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Afghanistan Humanitarian Update No. 33

Afghanistan Humanitarian Update No. 33

13 November 2001

At a Glance:

  • 6,000 displaced Afghan civilians trapped in fighting in western Afghanistan
  • Numbers returning to Afghanistan from Iran remain high
  • Unconfirmed reports of thousands arriving in Mohmand Agency in north-west Pakistan
  • Transfer from Killi Faizo site in Pakistan to resume Wednesday; security concerns remain
  • UNHCR gears up for assistance into Afghanistan

6,000 displaced Afghans reportedly trapped in camp

Northern Alliance forces have reportedly surrounded a Taliban-occupied camp for displaced people in south-western Afghanistan, apparently trapping some 6,000 Afghan civilians inside the site. UNHCR is extremely fearful that the displaced Afghans in Makaki camp, where there are reportedly armed Taliban fighters mixed with the civilian population, could become human shields or hostages. According to the latest reports, Northern Alliance forces have surrounded the camp, which is just a few kilometres from the Iranian border. UNHCR staff at the frontier described the situation on the Afghan side of the border as "volatile." UNHCR is urging restraint from both sides and consideration for the large number of civilians in the camp.

UNHCR is also appealing to the government of Iran to look into the possibility of opening its borders to allow in Afghan civilians from the camp.

This morning, UNHCR staff in the Iranian border town of Zabol rushed to Milak to investigate the reports of overnight fighting in the Afghanistan border town of Zaranj and the nearby village of Makaki, where the camp is located. The reports, still unconfirmed, say Zaranj and the areas immediately south of the town, which include Makaki camp, were taken overnight by Northern Alliance forces. According to eyewitness accounts, there was a short fight between advancing Northern Alliance forces and Taliban troops who have controlled much of Nimruz province, in the south-west of the country. No reports of casualties have so far been received. Staff in the nearest hospital in Zabol, inside Iran, say they have also not received any casualties.

Food and water supplies at the camp are said to be very limited. Aid workers did not report to the camp this morning after hearing reports of the fighting, further heightening UNHCR's fears for the displaced population there.

UNHCR has repeatedly stressed its concerns about the safety of the Makaki site - both for its inhabitants and for aid workers. The concerns have been reinforced by repeated eyewitness accounts of Taliban military presence inside Makaki, as well as the presence of heavy weaponry in the camp. UNHCR has declined to work in the camp as long as the security and protection of the displaced people and aid staff could not be assured. The refugee agency has expressed similar concerns about other camps inside Afghanistan, including the Taliban camp at Spin Boldak, near the Pakistan border crossing of Chaman in southern Baluchistan Province.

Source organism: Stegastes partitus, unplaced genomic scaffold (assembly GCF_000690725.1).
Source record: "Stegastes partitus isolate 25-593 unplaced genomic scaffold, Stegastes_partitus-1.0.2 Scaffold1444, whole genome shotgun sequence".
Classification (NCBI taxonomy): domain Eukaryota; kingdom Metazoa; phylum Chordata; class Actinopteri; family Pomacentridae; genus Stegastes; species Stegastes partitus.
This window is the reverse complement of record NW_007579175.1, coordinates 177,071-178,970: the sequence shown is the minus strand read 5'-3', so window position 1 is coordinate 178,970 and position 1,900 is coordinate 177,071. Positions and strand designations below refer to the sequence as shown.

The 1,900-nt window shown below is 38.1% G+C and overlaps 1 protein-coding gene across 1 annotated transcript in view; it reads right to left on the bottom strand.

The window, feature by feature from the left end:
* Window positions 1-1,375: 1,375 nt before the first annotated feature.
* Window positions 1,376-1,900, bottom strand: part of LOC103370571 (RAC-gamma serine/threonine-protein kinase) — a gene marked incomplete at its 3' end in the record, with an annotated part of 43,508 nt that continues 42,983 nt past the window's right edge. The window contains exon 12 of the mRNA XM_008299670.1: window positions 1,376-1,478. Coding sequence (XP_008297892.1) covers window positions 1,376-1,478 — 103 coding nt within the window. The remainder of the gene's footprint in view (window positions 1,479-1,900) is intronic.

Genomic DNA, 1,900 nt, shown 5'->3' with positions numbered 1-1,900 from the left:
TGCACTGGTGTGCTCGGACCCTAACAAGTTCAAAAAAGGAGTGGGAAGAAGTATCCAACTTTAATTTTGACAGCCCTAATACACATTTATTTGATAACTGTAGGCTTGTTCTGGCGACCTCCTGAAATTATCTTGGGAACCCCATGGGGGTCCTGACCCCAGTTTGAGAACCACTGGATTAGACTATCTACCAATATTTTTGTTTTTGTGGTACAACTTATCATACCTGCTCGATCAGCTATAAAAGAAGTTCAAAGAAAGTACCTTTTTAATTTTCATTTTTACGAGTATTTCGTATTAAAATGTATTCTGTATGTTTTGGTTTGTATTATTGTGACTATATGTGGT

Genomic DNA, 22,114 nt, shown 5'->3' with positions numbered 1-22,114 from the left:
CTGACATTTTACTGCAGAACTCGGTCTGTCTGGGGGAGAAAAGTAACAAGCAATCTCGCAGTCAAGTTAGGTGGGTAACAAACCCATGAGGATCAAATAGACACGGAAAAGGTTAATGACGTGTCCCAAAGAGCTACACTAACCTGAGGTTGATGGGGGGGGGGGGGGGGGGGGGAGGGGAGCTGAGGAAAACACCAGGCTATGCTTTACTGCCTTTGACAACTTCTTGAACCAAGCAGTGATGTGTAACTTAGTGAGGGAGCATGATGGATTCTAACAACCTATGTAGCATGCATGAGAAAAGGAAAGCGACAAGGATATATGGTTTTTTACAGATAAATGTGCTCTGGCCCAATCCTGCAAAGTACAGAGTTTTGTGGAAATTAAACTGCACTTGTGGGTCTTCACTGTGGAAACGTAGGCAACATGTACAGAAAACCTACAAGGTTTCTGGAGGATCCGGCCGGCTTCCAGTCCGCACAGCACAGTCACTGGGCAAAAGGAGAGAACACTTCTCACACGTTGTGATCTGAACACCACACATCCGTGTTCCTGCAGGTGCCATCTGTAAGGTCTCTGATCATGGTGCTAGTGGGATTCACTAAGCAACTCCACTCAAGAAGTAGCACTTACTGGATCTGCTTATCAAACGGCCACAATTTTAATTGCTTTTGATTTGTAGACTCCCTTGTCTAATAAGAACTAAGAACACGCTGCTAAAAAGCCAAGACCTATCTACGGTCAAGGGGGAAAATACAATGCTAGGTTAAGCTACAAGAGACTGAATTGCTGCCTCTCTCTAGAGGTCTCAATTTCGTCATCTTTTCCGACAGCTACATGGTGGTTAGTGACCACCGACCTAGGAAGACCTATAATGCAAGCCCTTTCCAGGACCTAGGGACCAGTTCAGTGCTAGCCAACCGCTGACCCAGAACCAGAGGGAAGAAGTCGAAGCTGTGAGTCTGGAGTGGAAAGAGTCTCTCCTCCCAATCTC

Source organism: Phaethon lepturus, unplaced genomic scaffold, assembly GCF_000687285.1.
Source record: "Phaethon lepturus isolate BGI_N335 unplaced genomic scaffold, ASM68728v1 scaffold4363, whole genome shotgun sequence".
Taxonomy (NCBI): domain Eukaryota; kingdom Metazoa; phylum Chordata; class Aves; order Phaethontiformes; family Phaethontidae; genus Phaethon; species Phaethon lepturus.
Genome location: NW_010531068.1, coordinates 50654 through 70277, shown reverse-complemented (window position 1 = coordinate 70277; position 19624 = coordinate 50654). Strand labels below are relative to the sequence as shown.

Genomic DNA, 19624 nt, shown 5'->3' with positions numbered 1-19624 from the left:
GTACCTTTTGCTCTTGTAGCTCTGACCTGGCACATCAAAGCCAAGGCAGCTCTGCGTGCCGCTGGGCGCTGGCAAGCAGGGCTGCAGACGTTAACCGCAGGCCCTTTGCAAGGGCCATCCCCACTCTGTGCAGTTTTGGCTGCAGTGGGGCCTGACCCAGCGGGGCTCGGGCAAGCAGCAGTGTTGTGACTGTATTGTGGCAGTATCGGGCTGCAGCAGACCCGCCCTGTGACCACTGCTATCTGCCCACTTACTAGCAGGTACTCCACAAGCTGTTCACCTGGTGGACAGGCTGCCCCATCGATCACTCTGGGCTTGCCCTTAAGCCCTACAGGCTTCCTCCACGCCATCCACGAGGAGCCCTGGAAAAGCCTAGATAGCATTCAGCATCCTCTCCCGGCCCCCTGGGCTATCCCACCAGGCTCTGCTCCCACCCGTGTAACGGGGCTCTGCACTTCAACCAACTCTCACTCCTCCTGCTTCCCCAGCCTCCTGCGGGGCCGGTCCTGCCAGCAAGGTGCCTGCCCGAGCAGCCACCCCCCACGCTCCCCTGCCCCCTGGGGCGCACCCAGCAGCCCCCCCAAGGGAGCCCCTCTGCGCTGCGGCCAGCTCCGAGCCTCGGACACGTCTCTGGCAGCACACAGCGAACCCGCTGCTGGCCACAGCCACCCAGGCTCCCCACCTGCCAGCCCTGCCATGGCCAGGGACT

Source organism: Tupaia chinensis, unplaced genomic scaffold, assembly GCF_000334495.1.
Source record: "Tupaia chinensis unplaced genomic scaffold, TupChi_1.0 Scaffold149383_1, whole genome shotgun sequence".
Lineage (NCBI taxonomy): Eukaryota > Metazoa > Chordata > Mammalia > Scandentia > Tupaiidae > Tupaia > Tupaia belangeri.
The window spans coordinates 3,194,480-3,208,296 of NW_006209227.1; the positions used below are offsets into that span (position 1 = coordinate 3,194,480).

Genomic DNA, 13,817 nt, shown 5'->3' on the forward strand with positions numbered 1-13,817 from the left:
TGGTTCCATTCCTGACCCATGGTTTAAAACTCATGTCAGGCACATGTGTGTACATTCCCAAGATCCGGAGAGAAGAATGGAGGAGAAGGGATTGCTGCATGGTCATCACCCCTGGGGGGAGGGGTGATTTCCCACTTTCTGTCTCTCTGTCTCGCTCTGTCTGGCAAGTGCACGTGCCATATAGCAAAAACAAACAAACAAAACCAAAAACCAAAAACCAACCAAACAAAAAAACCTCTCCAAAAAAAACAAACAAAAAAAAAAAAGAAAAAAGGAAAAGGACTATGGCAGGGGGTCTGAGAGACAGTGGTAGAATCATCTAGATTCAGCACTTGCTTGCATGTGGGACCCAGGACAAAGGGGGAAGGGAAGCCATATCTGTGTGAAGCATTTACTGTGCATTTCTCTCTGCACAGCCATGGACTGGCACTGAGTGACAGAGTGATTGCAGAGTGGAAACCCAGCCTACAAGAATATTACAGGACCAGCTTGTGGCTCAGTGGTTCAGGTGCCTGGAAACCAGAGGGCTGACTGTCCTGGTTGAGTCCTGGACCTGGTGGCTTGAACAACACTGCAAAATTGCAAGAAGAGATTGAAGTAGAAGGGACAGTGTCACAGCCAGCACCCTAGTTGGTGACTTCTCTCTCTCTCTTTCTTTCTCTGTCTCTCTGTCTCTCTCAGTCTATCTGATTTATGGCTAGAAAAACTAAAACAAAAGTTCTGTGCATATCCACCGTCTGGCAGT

Returns from Iran to Northern Afghanistan remain high

The number of people spontaneously returning to Afghanistan from Iran via the northern border crossing of Dogharoun remains high. Over the past three days, 2,649 people have returned: 1,004 on Sunday, 876 on Monday, and 769 on Tuesday.

Returns have continued on a daily basis throughout the crisis, with hundreds going back almost every day, and well over 800 returning daily over the past two weeks. Prior to recent days, people returning reported they wished to go back to be with their families and support them in a difficult situation. Now, returnees say they are no longer motivated by concerns for their family members, but are just happy to be going home.

Should the situation in western Afghanistan remain stable, UNHCR is likely to see an increase in spontaneous returns from Iran, which currently hosts more than 2.3 million Afghan refugees, according to government figures.

Thousands reportedly arriving in north-west Pakistan

There were unconfirmed reports of a significant number of Afghan refugees arriving Tuesday in Mohmand Agency in north-west Pakistan. Some 3,000 people (500 families) reportedly arrived near Dendab. UNHCR was sending field staff to Dendab Wednesday to verify the information and see what the needs of the group are.